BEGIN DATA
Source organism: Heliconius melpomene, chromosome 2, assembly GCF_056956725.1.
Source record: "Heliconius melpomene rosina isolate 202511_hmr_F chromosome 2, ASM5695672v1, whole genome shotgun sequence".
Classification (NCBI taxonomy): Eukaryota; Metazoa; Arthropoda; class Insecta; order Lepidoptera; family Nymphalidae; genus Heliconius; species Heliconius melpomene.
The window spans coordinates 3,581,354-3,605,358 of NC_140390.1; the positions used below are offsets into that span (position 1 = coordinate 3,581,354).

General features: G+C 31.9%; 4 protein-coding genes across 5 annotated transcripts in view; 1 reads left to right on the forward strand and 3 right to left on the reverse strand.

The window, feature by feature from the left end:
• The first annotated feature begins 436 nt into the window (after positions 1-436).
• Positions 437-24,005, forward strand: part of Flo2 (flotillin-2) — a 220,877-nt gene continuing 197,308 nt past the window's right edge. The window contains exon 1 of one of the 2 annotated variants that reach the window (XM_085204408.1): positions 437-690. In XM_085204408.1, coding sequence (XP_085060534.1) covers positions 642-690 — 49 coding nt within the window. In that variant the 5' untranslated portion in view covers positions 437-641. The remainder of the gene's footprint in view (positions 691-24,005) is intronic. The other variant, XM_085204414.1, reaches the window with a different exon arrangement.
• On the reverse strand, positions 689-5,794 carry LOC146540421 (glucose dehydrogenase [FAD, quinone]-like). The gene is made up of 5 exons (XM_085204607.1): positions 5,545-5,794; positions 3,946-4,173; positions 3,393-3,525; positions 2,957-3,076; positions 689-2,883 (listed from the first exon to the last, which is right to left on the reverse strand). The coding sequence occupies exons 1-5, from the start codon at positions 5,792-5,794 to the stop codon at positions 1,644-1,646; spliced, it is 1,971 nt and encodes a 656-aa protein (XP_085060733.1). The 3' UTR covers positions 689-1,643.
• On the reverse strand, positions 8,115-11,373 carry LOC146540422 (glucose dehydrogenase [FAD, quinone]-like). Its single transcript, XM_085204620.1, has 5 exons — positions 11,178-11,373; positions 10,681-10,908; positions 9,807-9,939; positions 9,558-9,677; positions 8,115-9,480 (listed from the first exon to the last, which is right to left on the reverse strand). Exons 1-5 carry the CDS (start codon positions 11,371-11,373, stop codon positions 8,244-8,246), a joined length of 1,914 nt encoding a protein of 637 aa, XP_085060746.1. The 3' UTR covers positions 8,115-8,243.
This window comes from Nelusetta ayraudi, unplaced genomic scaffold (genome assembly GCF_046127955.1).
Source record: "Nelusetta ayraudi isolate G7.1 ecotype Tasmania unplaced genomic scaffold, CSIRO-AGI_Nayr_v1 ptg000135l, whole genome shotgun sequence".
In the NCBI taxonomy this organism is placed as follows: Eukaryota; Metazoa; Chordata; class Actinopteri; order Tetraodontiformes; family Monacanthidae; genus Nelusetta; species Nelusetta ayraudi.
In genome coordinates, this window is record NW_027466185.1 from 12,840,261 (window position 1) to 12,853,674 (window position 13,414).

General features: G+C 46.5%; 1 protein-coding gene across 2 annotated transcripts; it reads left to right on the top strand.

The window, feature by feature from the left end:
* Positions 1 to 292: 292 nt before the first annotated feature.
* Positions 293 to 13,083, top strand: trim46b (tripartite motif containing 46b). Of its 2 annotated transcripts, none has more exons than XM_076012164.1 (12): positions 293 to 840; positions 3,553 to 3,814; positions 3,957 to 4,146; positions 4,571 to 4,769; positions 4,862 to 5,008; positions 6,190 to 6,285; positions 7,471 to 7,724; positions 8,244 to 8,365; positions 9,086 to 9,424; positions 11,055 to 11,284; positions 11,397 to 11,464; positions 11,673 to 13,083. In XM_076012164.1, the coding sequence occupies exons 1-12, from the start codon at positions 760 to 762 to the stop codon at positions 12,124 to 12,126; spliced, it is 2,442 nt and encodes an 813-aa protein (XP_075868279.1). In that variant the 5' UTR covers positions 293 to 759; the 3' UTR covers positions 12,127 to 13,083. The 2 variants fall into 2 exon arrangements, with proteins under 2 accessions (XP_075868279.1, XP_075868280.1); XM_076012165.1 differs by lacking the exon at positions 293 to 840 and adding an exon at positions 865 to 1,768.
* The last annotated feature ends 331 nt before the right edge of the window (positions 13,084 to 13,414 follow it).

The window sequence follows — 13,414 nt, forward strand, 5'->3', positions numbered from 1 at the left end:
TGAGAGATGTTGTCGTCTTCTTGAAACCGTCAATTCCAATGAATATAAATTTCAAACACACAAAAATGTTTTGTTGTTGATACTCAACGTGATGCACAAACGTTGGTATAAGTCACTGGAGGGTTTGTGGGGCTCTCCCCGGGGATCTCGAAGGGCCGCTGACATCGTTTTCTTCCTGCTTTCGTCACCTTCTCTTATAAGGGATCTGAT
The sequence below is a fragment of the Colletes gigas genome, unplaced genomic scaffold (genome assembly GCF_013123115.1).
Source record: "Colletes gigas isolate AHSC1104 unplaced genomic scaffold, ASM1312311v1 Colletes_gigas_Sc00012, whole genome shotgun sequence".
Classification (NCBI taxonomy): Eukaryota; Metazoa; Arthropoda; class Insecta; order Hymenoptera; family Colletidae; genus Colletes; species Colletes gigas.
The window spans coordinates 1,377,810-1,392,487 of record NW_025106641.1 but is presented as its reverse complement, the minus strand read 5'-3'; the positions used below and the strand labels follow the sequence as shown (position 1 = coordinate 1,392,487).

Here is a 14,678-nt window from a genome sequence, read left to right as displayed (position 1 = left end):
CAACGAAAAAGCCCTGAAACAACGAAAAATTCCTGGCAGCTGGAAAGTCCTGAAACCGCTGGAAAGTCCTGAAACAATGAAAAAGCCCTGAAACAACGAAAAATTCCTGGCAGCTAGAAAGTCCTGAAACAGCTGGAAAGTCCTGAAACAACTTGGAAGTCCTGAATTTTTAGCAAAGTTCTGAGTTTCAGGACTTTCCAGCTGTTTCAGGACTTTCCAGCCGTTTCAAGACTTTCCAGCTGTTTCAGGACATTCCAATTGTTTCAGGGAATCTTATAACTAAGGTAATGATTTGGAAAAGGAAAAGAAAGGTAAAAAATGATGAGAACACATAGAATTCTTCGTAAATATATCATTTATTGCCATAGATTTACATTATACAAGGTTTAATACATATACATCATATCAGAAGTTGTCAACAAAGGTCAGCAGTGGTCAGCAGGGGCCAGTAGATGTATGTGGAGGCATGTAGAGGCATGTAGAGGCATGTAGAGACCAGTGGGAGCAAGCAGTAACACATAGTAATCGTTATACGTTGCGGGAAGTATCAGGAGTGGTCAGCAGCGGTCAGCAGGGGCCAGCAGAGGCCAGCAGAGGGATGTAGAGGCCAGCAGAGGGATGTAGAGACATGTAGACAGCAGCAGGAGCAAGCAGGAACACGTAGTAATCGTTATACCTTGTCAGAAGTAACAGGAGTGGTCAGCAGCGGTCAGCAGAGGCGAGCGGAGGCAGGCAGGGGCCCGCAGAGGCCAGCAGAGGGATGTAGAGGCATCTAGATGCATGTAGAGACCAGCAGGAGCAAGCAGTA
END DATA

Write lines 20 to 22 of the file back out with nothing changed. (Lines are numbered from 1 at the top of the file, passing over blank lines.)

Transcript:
The window sequence follows — 13,414 nt, forward strand, 5'->3', positions numbered from 1 at the left end:
TGAGAGATGTTGTCGTCTTCTTGAAACCGTCAATTCCAATGAATATAAATTTCAAACACACAAAAATGTTTTGTTGTTGATACTCAACGTGATGCACAAACGTTGGTATAAGTCACTGGAGGGTTTGTGGGGCTCTCCCCGGGGATCTCGAAGGGCCGCTGACATCGTTTTCTTCCTGCTTTCGTCACCTTCTCTTATAAGGGATCTGAT
The sequence below is a fragment of the Colletes gigas genome, unplaced genomic scaffold (genome assembly GCF_013123115.1).